Georgia's courts had adopted the neutral-principles approach to resolve intrachurch property disputes and, purporting to apply them, the trial court reasoned that because the deed conveyed the property to the local church, and neither state law, the corporate charter of the local church, nor the constitution of the general church created any trust in favor of the general church, legal title to the property was vested in the local congregation. Then, without further elaboration, the trial court declared the majority faction to be the “true congregation” entitled to possession. The Georgia Supreme Court affirmed.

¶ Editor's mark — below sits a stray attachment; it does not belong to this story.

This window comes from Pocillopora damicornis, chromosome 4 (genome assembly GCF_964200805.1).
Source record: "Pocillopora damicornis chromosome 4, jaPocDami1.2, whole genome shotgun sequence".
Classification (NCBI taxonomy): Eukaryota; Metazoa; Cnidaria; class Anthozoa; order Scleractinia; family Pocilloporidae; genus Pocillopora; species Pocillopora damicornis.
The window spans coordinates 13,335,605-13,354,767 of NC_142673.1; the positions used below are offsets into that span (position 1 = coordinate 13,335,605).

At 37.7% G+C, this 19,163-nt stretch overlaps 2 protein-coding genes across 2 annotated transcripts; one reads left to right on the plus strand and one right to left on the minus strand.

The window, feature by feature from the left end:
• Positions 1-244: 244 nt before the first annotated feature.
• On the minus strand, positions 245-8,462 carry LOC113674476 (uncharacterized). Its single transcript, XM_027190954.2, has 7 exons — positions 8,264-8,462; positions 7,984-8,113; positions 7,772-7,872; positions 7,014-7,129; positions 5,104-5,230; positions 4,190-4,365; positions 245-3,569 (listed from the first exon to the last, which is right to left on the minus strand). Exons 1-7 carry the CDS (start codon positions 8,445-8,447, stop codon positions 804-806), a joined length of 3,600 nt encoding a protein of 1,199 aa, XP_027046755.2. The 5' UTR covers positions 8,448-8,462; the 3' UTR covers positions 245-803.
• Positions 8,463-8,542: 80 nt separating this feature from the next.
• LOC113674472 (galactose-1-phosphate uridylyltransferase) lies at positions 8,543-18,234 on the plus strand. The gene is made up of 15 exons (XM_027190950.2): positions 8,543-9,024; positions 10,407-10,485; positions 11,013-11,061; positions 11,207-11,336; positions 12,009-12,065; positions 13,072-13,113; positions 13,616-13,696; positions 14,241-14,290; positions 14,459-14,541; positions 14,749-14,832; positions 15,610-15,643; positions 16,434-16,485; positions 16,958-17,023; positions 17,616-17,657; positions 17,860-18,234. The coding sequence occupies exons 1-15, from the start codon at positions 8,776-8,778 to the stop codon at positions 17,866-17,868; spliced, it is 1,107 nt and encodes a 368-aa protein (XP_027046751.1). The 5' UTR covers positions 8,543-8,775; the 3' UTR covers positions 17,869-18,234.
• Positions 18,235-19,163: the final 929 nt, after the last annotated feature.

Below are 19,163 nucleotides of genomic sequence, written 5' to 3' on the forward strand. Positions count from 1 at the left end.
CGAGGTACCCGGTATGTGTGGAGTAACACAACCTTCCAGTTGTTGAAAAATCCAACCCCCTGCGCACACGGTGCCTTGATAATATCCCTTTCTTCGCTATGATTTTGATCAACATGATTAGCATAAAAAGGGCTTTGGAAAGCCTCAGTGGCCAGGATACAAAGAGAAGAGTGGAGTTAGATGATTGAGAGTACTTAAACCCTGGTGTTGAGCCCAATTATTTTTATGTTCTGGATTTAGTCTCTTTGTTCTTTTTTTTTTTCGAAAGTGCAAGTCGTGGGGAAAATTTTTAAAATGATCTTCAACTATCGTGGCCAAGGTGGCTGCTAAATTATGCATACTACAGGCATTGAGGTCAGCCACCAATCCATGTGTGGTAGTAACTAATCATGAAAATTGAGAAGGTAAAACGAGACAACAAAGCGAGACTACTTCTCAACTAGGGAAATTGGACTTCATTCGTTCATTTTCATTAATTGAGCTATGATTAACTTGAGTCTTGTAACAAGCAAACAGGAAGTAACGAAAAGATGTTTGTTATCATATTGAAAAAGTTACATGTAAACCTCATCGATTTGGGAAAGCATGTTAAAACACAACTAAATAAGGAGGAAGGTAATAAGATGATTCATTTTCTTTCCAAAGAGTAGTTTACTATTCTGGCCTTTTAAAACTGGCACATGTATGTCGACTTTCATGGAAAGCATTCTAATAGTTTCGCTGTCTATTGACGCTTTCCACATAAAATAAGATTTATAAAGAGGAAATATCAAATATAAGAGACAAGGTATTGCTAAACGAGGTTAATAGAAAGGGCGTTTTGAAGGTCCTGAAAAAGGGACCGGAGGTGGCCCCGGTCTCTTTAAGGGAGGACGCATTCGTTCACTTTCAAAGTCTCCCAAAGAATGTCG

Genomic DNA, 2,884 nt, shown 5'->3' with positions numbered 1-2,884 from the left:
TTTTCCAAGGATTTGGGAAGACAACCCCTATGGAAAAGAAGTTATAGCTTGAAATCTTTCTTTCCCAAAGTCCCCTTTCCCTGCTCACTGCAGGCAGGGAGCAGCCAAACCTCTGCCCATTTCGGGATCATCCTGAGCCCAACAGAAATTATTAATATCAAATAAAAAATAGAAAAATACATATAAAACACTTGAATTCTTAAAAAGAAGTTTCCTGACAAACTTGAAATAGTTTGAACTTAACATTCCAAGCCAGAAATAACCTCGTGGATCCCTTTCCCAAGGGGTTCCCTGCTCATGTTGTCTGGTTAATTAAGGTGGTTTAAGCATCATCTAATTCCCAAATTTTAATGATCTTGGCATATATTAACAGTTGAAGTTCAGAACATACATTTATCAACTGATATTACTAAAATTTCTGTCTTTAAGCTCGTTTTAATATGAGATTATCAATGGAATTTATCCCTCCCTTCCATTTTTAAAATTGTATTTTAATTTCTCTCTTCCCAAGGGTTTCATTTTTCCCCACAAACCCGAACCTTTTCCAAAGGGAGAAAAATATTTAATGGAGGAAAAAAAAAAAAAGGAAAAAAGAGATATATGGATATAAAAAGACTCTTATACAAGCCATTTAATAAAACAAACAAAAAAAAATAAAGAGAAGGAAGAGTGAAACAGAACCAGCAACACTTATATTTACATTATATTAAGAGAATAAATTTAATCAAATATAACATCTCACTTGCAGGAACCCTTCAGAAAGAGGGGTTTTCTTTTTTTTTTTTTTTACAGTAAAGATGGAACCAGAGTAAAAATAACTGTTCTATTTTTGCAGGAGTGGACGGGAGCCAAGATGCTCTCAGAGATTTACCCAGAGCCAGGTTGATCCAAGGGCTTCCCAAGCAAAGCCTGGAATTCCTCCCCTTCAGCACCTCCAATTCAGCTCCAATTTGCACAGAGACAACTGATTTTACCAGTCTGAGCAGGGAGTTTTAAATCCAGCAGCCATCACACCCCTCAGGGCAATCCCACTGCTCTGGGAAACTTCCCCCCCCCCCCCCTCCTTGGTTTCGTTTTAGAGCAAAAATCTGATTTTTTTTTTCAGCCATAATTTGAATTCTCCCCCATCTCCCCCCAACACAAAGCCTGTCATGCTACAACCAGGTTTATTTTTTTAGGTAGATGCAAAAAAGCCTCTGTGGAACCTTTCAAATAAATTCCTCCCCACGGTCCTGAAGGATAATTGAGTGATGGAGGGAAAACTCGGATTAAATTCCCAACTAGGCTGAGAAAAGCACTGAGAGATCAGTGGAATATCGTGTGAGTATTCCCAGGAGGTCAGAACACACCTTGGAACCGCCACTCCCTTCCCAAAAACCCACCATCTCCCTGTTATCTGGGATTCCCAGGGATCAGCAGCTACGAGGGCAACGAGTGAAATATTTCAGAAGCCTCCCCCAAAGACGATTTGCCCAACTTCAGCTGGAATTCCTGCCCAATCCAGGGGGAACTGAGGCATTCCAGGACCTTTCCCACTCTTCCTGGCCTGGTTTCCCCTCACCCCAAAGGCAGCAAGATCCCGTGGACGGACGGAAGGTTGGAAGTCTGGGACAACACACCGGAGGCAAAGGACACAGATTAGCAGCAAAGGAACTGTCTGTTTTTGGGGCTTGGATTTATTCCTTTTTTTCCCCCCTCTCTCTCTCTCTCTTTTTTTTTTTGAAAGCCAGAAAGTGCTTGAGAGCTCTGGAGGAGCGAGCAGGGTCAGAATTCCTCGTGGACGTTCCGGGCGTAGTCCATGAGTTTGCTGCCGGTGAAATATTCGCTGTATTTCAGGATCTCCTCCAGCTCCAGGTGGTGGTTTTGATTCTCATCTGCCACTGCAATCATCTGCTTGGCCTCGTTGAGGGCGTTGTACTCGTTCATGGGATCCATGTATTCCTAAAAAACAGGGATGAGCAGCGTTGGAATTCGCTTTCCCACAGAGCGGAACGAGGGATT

The United States Supreme Court upheld the Georgia Supreme Court's reliance on the neutral-principles approach and reaffirmed the viability of that approach under the Constitution. The Court stated that “[t]he primary advantages of the neutral-principles approach are that it is completely secular in operation, and yet flexible enough to accommodate all forms of religious organization and polity.” Id. at 603, 99 S.Ct. at 3025. It continued, “[t]he method relies exclusively on objective, well-established concepts of trust and property law familiar to lawyers and judges. It thereby promises to free civil courts completely from entanglement in questions of religious doctrine, polity, and practice.” Id.